For Advanced ESL Reading and Writing Students

Happy New Year guys! I hope that you had a fun time ringing in 2015 and you've gotten enough r & r (rest and relaxation.)  I know that you were very busy at the end of the fall semester.

Many of you are probably back in your home countries and you won't be returning to us at the IEI. We will definitely miss your intellect, hard work, and kind spirits. Before leaving for break, some of you asked me what you should do to continue to hone your writing and reading skills. So, here are a few suggestions that I've compiled with your level (500) and learning experience in mind:

 Grace Kelly, a famous american actress, reading 

Grace Kelly, a famous american actress, reading 

1. To read faster 

All of your reported in your student feedback that you found speed reading to be very helpful. Well, the author and research behind the speed reading we did in class, Paul Nation, has several free books that you can read online to continue reading for fluency. You can select one that seems to be your level and time yourself as you read, just like we did in class. Go to the Free Graded Readers section of Nation's page. Choose a reader at the 4,000, 6,000, or 8,00 word level. If you need to test yourself, start with the 6,000 level. If you can read and know 98% of the words on the first page, great. Try the 8,000 level. Can you do the same? If you can't read 98% of the words, go down a level.


2. To write faster

Next, you'll want to keep up your Quick Writes. Are you wondering how to do that without a writing prompt from me? Have no fear! Here is a great resource written by the editors of wordpress.com for writings with a number of interesting prompts. There are 365 prompts, one to go with every day of the year. That means you can do a little bit of writing in English every.single.day---Yippee! Write as much as you can for ten minutes without worrying about grammar or spelling.


3. To expand your vocabulary

If you wish to continue working on the Academic Word List, here are a variety of vocabulary exercises to help. Remember, it's not enough to be able to recognize the word or say its definition. You need to be able to use these words in your writing.

Another option to continue to develop your vocabulary is to hear and see how words are used in the news.  The BBC's Learning English has a great section devoted to words in the news to help viewers learn more vocabulary.


4. To revise and edit your writing

 Now that you aren't always able to get teacher feedback on your drafts, you're going to need to be sure to do careful editing before you submit applications or send important emails. Two universities in Indiana (my home state!) have helpful resources so that you can review your writing carefully. Indiana University helps you to proofread for common surface errors and Purdue University has one of the most comprehensive guides on English grammar and writing for ESL students. The OWL website will be a place you'll want to visit again and again to look for information on how to document sources, extra grammar explanations, or business writing.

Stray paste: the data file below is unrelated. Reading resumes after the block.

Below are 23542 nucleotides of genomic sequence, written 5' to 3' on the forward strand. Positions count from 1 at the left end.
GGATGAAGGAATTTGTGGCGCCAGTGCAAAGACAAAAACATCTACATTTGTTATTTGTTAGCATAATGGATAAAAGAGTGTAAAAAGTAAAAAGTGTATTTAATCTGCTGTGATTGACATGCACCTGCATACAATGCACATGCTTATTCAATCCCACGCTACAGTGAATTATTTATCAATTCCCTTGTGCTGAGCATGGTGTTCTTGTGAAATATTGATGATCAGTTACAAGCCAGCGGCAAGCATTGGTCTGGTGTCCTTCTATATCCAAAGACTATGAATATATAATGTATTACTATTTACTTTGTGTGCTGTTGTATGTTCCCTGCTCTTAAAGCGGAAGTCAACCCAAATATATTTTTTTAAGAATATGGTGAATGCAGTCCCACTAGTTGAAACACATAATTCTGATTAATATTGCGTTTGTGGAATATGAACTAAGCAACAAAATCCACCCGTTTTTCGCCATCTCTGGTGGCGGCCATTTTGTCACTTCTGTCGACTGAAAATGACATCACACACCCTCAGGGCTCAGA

5. Still thirsty for more?

Don't forget about the resources on the IEI's website. If you have any questions about other steps you can take to keep working on your English, let me know! I'd be very happy to hear from you.

Wishing you all the best!

--Abby

Icebreakers for ESL

Icebreakers for ESL

Each semester, as I think about breaking the ice with students, I get a rush of excitement mixed with panic.  It's time to pick out a new icebreaker, and so I start searching.  I have to say, each semester I diligently look for new ones to use.  Some that I find are attractive, and seem as if they will work in my given context, but without fail, I rely on my old favorite.

This ice breaker never lets me down, involves almost no prep, and always gets students engaged.  I first learned of it from Dave's ESL cafe when I was teaching IELTS test prep classes in New York.  As much as I sometimes think that I should change things up, I just can't tear myself away from using this one.

Read More

Incorporating Reading and Writing in Chats

I think that one interesting way to incorporate reading and writing into video chats would be to have a shared reading, perhaps a news article related to a current hot topic to be read first.  If reading controversial news stories could be assigned before the chat, students would have to recall their reading and talk about the text, which we know helps aid in reading comprehension.  Students could also have the reading in front of them and they could reference while chatting.  Of course, the reading material would have to be carefully selected to ensure that it was interesting and could prompt a good deal of discussion.  I also think that using video chat as a way to form a sort of book club could be a great use.  Maybe prior to chatting, sections of an assigned book could be read and students could be asked to write reflections on those assignments, then they could use asynchronous CMC to share reflections with one another.  They would already have some indication on how their chat partners were responding to the text before interacting in real time.  I think that activities like these could really focus the learning and help ensure that students remain on task.